We propose to use data from the National Health and Nutrifion Examinafion Survey (NHANES) to describe racial differences over time in patterns of traditional stroke risk factors, novel biologic and social risk factors for stroke, and stroke risk scores. To better understand racial differences in the association between both traditional and non-traditional biological and social risk factors and the mechanisms underiying these relationships, we propose to address the following aims using data from NHANES:
Aim 1 : To describe trends in prevalence and control of tradifional stroke risk factors in NHANES III (1988- 1994) and NHANES 1999-2010 and how the trends differ among whites, African Americans, and Mexican Americans.
Aim 2 : To describe trends in non-traditional social risk factors for stroke (e.g. neighborhood characteristics) and novel biologic stroke risk factors (e.g. hsCRP, fibrinogen, and Lp(a)) in NHANES III and NHANES 1999-2010 and how the trends differ by race/ethnicity.
Aim 3 : To describe trends in 10-year stroke risk, 10-year CVD risk, and allostatic load, an index of cumulative biologic risk, using NHANES III and NHANES 1999-2010 and how the trends differ by race/ethnicity.
Aim 4 : Among stroke survivors in NHANES III and NHANES 1999-2004, to examine the associafion between mortality and novel biologic and social risk factors, after adjustment for traditional risk factors. We will also explore racial/ethnic differences in these associations. The use of NHANES data allows for detailed assessments of stroke risk factors and outcomes linked to extensive treatment, biomarker, geographic, and mortality data in a representative sample of U.S. adults.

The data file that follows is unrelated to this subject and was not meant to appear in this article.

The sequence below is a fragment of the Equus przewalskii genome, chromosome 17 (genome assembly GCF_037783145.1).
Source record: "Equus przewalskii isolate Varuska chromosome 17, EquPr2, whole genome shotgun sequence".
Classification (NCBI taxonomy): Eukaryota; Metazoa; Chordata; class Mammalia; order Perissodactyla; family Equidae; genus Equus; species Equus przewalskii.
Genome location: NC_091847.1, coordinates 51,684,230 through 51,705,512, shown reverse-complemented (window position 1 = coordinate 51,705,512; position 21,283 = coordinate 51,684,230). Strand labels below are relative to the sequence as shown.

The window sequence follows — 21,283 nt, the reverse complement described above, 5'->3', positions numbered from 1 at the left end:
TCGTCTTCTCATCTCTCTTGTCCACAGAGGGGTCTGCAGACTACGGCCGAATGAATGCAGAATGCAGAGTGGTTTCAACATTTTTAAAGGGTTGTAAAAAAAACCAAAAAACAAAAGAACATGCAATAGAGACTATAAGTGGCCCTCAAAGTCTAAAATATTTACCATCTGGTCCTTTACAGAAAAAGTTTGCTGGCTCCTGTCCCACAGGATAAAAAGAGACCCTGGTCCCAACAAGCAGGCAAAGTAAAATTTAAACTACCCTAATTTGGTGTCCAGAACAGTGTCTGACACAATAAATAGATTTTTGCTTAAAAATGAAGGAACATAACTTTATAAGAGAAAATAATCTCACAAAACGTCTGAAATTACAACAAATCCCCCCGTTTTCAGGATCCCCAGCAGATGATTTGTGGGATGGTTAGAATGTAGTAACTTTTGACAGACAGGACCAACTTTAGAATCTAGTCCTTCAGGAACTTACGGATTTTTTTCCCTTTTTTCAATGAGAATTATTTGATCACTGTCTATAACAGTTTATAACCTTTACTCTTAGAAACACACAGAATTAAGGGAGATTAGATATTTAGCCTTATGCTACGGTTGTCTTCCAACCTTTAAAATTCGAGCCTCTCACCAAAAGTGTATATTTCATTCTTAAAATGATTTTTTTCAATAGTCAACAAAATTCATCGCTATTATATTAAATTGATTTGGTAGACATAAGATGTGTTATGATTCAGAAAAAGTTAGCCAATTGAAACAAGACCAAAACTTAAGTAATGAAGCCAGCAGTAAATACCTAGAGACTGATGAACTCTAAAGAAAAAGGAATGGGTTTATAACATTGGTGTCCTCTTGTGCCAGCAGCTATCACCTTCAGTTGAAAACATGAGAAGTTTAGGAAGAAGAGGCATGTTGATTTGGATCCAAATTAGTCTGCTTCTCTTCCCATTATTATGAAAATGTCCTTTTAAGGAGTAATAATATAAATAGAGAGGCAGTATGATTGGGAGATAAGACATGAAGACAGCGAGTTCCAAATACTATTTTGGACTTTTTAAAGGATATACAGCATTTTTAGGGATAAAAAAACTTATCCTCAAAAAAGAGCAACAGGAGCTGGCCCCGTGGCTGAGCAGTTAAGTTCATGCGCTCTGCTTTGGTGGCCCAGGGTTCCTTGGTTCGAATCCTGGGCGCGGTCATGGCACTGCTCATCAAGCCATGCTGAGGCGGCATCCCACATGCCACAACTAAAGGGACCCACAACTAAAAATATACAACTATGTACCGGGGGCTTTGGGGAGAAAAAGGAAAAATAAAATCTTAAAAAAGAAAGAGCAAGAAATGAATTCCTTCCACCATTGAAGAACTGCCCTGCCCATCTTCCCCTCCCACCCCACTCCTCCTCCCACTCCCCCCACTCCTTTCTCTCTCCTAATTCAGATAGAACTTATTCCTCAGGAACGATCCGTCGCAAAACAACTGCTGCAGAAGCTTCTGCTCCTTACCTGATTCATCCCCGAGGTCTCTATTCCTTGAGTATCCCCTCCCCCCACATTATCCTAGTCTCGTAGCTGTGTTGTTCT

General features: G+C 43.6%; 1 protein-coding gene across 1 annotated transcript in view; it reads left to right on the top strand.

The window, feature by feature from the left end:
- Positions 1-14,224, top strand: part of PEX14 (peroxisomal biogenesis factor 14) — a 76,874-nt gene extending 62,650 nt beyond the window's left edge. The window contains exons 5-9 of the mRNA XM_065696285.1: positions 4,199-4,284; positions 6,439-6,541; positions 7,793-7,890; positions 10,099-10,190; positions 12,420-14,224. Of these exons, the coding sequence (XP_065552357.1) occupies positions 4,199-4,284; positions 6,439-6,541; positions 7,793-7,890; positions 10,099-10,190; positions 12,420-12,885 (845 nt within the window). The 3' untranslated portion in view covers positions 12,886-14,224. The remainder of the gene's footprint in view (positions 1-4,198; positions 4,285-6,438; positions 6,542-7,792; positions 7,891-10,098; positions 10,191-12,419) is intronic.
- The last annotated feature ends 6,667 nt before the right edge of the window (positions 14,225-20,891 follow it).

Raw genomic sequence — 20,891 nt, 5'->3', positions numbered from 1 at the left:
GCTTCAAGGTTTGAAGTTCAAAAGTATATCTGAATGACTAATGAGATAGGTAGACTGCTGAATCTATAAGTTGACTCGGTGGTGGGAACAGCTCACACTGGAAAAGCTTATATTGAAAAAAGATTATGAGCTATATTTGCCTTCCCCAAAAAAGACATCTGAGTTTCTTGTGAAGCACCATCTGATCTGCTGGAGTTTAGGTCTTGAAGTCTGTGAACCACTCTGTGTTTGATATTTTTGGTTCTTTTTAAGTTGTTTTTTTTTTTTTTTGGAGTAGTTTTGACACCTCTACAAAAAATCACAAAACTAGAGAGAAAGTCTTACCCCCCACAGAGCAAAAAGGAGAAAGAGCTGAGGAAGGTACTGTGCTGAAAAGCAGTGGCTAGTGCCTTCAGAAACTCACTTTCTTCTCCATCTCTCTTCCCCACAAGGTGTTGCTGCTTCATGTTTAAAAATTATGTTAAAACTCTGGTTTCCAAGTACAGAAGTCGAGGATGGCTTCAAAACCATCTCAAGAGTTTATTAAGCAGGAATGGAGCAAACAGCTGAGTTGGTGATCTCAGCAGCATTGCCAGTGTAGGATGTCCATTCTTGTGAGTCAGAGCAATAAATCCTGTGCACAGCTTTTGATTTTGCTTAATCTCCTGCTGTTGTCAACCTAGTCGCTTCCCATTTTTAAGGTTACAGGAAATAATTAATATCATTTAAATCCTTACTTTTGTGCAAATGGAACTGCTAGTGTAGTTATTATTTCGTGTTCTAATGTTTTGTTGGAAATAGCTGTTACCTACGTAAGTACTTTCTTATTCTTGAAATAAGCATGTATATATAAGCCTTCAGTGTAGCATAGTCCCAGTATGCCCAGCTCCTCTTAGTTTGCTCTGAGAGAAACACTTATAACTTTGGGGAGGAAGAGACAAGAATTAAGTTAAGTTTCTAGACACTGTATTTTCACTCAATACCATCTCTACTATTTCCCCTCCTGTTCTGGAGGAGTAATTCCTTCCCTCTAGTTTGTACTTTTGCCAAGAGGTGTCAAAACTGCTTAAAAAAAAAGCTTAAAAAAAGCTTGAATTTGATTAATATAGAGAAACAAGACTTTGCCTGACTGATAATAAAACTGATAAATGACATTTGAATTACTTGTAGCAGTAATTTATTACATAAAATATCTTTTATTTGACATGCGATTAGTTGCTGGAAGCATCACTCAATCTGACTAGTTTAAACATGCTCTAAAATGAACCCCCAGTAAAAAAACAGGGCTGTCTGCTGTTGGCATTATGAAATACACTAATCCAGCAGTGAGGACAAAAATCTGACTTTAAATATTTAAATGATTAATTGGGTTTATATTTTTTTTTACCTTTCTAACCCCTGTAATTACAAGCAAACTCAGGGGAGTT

Public Health Relevance

The proposed study will address gaps in our knowledge about racial/ethnic differences in trends in nontraditional biologic and social risk factors for stroke risk and outcomes. Enhanced understanding of these risk relationships is essential to any future efforts to develop more effective interventions to prevent strokes and reduce post-stroke morbidity and mortality.

National Institute of Health (NIH)
National Institute of Neurological Disorders and Stroke (NINDS)
Specialized Center--Cooperative Agreements (U54)
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Special Emphasis Panel (ZNS1)
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Icahn School of Medicine at Mount Sinai
New York
United States
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